Contentious boating ordinance approved in silence

Boats ride at anchor in Sarasota's mooring field, adjacent to Bayfront Park. Photo by Norman Schimmel

The eye of a political hurricane passed through Sarasota City Hall Monday night. There was an eerie silence on the major issue of the evening – the regulation of boating on Sarasota Bay.

Without a single comment at a pair of public hearings, the commissioners approved two ordinances. One will regulate the downtown mooring field. The other will regulate anchoring in areas of Sarasota Bay claimed by the city.

Both subjects have drawn enormous interest and comment over the past several years, pitting condominium residents against live-aboard boaters, and cruising sailors against waterfront property owners. National organizations weighed in, and the Florida Legislature in 2009 changed the laws.

But at the homestretch for the two ordinances, the nearly empty chamber was quiet.  The leader of the opposition, Ken Delacy, was on duty as a registered nurse and could not attend the meeting. However, he had sent an email to City Attorney Robert Fournier, who entered it into the record.

The finale was anticlimactic, a unanimous vote by the commissioners to adopt a controversial 90-day limit on anchoring in the bay, along with regulations forcing boaters to use the city’s to-be-constructed mooring field or to go elsewhere.

Monday was not the last stop for the city’s efforts. On May 10, the staff at the Florida Fish and Wildlife Conservation Commission (FWC) will hold its own public hearing on the city’s plans. The meeting is expected to draw national boating organizations critical of length-of-stay restrictions.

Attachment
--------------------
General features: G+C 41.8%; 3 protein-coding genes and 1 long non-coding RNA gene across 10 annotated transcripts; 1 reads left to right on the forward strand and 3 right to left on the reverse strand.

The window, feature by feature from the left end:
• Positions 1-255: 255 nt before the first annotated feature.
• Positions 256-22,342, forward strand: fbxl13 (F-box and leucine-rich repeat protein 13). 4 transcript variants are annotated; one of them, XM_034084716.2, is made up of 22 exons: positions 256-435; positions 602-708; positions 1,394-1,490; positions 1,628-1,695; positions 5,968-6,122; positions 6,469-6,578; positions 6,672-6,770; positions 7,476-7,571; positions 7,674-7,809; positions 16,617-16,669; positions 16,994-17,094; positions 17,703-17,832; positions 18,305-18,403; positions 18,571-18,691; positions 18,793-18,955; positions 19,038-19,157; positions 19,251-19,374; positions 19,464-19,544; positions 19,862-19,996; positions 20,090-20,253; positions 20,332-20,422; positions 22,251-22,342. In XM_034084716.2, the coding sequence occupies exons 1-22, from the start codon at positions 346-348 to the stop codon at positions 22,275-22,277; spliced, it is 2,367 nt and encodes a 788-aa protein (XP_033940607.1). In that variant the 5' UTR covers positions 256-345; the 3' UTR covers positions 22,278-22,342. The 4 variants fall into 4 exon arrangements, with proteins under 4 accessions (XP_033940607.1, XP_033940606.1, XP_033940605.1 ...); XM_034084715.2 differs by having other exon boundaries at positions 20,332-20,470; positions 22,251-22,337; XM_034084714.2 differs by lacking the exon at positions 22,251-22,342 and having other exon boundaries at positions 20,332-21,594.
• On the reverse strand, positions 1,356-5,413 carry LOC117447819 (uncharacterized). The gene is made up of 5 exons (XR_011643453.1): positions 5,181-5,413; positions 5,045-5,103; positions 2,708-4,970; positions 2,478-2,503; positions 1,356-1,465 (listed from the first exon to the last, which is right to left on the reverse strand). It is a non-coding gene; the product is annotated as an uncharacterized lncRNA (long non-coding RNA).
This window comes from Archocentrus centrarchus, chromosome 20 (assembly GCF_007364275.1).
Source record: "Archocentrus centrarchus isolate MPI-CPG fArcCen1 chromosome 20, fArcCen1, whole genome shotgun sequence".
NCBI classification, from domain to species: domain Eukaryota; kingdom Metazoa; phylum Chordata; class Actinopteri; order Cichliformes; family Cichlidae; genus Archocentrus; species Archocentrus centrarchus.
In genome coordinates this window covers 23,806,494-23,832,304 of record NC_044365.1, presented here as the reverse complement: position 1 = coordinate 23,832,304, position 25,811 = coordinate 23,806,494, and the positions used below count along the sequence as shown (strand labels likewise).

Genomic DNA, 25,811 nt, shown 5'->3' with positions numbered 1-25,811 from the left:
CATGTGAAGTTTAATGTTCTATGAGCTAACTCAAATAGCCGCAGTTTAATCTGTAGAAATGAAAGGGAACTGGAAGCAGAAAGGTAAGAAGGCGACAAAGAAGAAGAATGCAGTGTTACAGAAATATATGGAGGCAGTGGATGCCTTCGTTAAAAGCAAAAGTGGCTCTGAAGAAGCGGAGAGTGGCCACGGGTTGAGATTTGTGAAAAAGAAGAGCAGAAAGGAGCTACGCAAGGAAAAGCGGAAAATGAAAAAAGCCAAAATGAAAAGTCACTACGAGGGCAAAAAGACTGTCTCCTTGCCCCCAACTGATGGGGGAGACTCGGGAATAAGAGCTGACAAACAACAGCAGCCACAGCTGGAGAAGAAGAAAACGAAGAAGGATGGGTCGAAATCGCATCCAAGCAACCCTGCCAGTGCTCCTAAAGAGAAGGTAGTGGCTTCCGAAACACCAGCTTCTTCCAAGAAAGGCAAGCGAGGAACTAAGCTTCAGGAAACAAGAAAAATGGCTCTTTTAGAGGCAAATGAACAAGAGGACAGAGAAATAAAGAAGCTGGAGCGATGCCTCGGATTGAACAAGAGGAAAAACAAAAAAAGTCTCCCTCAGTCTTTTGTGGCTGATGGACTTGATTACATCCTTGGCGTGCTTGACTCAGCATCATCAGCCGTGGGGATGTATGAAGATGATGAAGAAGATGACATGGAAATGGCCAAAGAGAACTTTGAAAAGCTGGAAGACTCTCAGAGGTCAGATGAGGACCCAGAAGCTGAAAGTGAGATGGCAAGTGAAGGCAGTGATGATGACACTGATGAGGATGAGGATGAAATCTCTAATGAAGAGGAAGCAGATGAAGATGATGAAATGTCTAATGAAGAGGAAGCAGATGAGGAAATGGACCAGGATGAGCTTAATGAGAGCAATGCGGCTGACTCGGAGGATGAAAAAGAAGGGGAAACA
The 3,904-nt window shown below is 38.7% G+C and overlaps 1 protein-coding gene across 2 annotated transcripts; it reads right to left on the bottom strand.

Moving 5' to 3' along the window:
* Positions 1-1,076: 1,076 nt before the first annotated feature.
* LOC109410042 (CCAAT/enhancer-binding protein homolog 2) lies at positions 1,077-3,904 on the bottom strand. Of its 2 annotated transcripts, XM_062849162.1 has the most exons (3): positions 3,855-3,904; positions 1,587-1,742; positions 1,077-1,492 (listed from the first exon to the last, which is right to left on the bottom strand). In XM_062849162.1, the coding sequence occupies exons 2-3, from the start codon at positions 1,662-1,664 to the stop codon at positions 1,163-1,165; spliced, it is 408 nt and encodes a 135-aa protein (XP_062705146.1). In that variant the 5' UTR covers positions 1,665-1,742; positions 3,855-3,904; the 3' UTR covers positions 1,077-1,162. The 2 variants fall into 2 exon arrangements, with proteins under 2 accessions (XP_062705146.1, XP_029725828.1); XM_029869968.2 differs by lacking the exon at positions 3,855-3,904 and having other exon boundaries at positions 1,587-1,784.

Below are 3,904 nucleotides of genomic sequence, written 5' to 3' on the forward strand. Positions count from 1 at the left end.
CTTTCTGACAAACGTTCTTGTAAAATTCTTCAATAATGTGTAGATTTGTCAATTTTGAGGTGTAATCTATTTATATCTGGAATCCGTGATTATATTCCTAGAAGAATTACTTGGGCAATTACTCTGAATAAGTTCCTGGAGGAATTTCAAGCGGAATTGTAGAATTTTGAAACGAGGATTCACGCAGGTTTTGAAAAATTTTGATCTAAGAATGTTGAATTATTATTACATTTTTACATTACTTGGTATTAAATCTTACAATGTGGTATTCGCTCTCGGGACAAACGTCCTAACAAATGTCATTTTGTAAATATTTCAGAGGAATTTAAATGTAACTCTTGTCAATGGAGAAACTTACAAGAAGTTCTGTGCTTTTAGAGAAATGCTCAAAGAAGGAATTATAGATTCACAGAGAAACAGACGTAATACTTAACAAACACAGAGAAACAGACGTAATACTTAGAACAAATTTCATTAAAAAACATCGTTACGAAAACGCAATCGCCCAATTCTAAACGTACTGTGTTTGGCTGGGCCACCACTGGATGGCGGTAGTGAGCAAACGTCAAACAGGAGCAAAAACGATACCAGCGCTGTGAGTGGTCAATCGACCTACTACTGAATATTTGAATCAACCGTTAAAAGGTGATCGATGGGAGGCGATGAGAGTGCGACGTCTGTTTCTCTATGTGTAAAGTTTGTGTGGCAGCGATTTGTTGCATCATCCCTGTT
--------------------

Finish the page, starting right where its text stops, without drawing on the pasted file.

Fournier said a violation of the proposed city ordinances would be punishable with a $500 fine, but it would not be a criminal offense.

After the May 10 hearing in Tallahassee at the Florida Sheriffs’ Association headquarters, the FWC’s governing board will meet in June at West Palm Beach to pass judgment on the city’s ordinances.

Sarasota is one of five jurisdictions in Florida given the power to regulate moorings and boating activities as part of a pilot program created by the legislature and regulated by the FWC. In theory, if the pilot program is successful, the best of the five “experiments” would be combined into a new state law.

In other news of Sarasota Bay moorings, on the night of May 8, the board of the Sarasota Sailing Squadron will discuss its next move after the Florida governor and cabinet turned down its request about a week ago to create a managed mooring field east of Ken Thompson Park. The organization worked with state bureaucrats for more than a decade to “legitimize” its historic mooring field.

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